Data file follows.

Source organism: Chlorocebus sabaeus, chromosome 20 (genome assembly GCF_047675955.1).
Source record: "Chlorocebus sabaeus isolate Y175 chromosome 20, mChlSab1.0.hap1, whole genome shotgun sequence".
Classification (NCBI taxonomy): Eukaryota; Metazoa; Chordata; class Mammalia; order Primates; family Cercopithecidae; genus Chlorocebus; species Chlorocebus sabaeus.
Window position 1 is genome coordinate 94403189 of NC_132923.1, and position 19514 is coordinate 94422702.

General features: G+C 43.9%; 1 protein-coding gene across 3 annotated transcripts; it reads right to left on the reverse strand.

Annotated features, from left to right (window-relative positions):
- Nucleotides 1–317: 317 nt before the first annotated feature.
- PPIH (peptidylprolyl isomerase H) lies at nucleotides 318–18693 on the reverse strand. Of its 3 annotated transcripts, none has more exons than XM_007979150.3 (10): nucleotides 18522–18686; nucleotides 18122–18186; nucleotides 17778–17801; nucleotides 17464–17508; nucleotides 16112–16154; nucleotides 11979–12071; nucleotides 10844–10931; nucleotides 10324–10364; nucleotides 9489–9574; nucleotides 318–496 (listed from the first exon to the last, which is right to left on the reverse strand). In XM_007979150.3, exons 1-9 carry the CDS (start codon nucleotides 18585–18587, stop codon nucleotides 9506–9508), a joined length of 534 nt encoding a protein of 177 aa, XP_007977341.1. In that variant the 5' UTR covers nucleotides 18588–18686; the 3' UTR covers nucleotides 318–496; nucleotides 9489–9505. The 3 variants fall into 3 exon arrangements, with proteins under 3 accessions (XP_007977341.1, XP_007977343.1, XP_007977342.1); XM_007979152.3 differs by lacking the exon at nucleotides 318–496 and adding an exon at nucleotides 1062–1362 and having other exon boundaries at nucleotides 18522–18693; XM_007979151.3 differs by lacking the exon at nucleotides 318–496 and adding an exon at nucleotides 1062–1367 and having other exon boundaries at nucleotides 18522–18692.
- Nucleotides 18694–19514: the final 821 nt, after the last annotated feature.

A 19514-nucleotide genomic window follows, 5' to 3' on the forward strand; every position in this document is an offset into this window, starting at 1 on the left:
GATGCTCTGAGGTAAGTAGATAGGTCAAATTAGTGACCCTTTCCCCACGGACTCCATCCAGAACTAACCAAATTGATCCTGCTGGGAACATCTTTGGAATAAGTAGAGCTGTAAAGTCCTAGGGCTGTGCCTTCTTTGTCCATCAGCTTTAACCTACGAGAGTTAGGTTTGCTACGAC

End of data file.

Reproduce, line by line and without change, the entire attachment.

Source organism: Chlorocebus sabaeus, chromosome 20 (genome assembly GCF_047675955.1).
Source record: "Chlorocebus sabaeus isolate Y175 chromosome 20, mChlSab1.0.hap1, whole genome shotgun sequence".
Classification (NCBI taxonomy): Eukaryota; Metazoa; Chordata; class Mammalia; order Primates; family Cercopithecidae; genus Chlorocebus; species Chlorocebus sabaeus.
Window position 1 is genome coordinate 94403189 of NC_132923.1, and position 19514 is coordinate 94422702.

General features: G+C 43.9%; 1 protein-coding gene across 3 annotated transcripts; it reads right to left on the reverse strand.

Annotated features, from left to right (window-relative positions):
- Nucleotides 1–317: 317 nt before the first annotated feature.
- PPIH (peptidylprolyl isomerase H) lies at nucleotides 318–18693 on the reverse strand. Of its 3 annotated transcripts, none has more exons than XM_007979150.3 (10): nucleotides 18522–18686; nucleotides 18122–18186; nucleotides 17778–17801; nucleotides 17464–17508; nucleotides 16112–16154; nucleotides 11979–12071; nucleotides 10844–10931; nucleotides 10324–10364; nucleotides 9489–9574; nucleotides 318–496 (listed from the first exon to the last, which is right to left on the reverse strand). In XM_007979150.3, exons 1-9 carry the CDS (start codon nucleotides 18585–18587, stop codon nucleotides 9506–9508), a joined length of 534 nt encoding a protein of 177 aa, XP_007977341.1. In that variant the 5' UTR covers nucleotides 18588–18686; the 3' UTR covers nucleotides 318–496; nucleotides 9489–9505. The 3 variants fall into 3 exon arrangements, with proteins under 3 accessions (XP_007977341.1, XP_007977343.1, XP_007977342.1); XM_007979152.3 differs by lacking the exon at nucleotides 318–496 and adding an exon at nucleotides 1062–1362 and having other exon boundaries at nucleotides 18522–18693; XM_007979151.3 differs by lacking the exon at nucleotides 318–496 and adding an exon at nucleotides 1062–1367 and having other exon boundaries at nucleotides 18522–18692.
- Nucleotides 18694–19514: the final 821 nt, after the last annotated feature.

A 19514-nucleotide genomic window follows, 5' to 3' on the forward strand; every position in this document is an offset into this window, starting at 1 on the left:
GATGCTCTGAGGTAAGTAGATAGGTCAAATTAGTGACCCTTTCCCCACGGACTCCATCCAGAACTAACCAAATTGATCCTGCTGGGAACATCTTTGGAATAAGTAGAGCTGTAAAGTCCTAGGGCTGTGCCTTCTTTGTCCATCAGCTTTAACCTACGAGAGTTAGGTTTGCTACGAC